The Annenberg School for
Communication hosted the event in Philadelphia, and its dean, Kathleen
Hall Jamieson, moderated a panel of smart opinion journalists that
included Matthew Cooper of Time, Jonathan Alter of Newsweek,
the ex-New Yorker writer Renata Adler, and Jacob Weisberg and
Mickey Kaus of Slate. All expressed their disgust with the
artificiality and vacuousness of the Republican convention a few miles
away (although most of them were only at the Shadow Convention long
enough to put in their quick appearance before returning to the GOP
affair). "People should vote with their feet," said Weisberg.
"I hope this is the last convention covered this way." Cooper
said the coverage of the convention reflected the way that the fast
track in the newsroom is often reserved for those on political, not
issue, beats: "We're stuck in the unsatisfying limbo of skepticism.
Solutions journalism is not seen as worthy." Alter added, "The
story we don't do, the dog that doesn't bite, is often the real
Well, exactly. But here was a chance to do a little something about it. Most major news organizations, including newspapers with more than fifty people on hand in Philadelphia scurrying around looking for news, did little with the Shadow Conventions. The events did get some coverage, but mostly in brief sidebars or mentions, and they were often portrayed as an amusing sideshow, a chance to focus on Huffington's personality and obtain a soundbite from Jackson or John McCain, who spoke on campaign finance reform. When several Shadow participants crashed a Trent Lott fundraising breakfast with a buxom blond symbol of excess strewing dollars in the air, television camera crews jostled to record the moment. But the daylong, in-depth investigation of campaign finance problems and proposed solutions was not seen as newsworthy.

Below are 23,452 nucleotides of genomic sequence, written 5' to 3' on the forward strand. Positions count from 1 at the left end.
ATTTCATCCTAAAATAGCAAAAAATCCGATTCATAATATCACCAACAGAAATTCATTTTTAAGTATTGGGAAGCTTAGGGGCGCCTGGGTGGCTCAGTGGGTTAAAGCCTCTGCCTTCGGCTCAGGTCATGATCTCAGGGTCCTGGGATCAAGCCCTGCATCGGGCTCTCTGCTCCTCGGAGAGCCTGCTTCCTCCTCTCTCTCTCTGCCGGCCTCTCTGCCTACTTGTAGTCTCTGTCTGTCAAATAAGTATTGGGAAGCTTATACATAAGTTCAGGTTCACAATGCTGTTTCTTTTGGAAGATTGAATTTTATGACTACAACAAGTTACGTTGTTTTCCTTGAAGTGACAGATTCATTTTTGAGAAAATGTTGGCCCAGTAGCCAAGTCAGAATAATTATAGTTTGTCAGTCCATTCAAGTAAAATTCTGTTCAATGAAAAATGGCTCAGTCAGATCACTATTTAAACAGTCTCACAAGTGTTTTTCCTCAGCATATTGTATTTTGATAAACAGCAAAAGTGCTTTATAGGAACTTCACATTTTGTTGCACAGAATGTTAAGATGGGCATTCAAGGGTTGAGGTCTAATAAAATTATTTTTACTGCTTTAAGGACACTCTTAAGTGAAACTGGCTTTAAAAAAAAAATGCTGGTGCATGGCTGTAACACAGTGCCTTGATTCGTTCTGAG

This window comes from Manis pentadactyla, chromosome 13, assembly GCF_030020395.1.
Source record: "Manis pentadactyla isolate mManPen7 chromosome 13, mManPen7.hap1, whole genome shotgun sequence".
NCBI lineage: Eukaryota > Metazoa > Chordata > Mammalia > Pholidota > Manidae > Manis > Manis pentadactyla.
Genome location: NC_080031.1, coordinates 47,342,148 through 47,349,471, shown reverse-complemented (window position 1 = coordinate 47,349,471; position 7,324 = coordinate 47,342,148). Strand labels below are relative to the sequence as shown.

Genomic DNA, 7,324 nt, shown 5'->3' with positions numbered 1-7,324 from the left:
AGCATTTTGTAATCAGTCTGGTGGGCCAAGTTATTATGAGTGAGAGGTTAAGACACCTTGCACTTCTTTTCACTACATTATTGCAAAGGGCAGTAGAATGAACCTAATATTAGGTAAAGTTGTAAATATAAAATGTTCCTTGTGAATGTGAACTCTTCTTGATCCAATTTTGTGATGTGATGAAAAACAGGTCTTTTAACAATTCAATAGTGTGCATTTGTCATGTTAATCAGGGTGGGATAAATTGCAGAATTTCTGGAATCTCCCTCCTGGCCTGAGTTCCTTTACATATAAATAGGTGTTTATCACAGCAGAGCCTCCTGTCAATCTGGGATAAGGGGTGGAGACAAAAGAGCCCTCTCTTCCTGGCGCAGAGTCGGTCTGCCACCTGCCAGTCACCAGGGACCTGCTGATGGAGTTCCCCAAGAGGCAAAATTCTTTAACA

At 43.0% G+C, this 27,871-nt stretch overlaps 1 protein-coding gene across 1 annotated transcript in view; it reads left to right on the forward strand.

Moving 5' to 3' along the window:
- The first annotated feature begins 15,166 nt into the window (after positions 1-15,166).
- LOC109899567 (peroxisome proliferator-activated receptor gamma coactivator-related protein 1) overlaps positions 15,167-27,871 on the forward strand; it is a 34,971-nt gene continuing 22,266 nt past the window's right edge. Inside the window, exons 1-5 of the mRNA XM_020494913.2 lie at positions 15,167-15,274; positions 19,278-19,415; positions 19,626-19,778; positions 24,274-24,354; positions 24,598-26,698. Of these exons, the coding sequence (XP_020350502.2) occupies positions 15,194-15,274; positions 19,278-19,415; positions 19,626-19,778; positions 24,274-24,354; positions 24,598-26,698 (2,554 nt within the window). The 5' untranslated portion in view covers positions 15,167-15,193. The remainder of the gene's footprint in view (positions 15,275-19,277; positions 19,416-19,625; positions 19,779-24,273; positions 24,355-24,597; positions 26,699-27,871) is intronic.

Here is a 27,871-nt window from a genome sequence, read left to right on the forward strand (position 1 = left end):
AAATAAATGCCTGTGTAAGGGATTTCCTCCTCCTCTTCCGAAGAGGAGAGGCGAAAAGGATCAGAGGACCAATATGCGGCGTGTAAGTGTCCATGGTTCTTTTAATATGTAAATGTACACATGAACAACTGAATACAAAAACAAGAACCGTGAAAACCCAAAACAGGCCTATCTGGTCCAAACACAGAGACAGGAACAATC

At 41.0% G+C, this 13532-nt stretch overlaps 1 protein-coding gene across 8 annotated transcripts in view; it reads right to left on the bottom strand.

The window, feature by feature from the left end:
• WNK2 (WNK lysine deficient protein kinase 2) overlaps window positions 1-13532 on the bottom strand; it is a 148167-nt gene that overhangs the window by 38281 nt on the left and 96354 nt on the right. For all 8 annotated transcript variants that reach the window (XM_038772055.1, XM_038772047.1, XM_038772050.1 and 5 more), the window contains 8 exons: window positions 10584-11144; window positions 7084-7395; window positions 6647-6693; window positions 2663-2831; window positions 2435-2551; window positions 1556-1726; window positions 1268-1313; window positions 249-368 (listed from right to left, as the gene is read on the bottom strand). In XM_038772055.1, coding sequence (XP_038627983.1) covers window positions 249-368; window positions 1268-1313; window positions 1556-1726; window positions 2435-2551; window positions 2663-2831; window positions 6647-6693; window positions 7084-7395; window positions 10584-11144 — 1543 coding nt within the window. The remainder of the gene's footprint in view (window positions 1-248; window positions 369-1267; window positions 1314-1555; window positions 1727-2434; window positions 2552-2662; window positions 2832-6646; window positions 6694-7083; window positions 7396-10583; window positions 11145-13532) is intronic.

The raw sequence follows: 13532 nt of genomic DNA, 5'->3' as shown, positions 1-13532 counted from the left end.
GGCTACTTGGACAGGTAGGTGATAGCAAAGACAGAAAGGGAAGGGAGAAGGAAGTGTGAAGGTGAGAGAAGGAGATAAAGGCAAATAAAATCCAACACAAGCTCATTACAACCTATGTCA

In Philadelphia, the hometown paper, the Inquirer, was a refreshing exception, with stories like A NO-FRILLS LOOK AT MONEY AND POLITICS and SHADOW CONVENTIONERS UNLEASH UNFRIENDLY FIRE ON 'DRUG WAR.' Another was The Buffalo News. Its Washington bureau chief, Douglas Turner, explained to me how, on the heels of long debate over whether to cover the conventions at all, the paper decided to assign one of its three reporters in Philadelphia to full-time coverage of the street demonstrations and the Shadow Convention. Turner was palpably angry over the inability of journalists to deal with the corrosive effects of money in politics. "This thing has gotten away from all of us," he said. "Only the L.A. Times and The New York Times have the resources to deal with the gravity of this stuff. Reporters are angry and disgusted, but the public doesn't know."
The Shadow Conventions were made for the media, just like the big conventions. Nobody would expect news organizations to devote massive resources to them. But surely events of this seriousness, timed for a moment when the country is supposed to be discussing and examining the challenges facing it, are worthy of some exposure. Putting down the shallowness of a pre-scripted political show takes no special skill or commitment. Yet we're slow to recognize the alternatives, even when they're right across town.
Columbia Journalism Review - Sept/Oct, 2000
Looking In The Shadows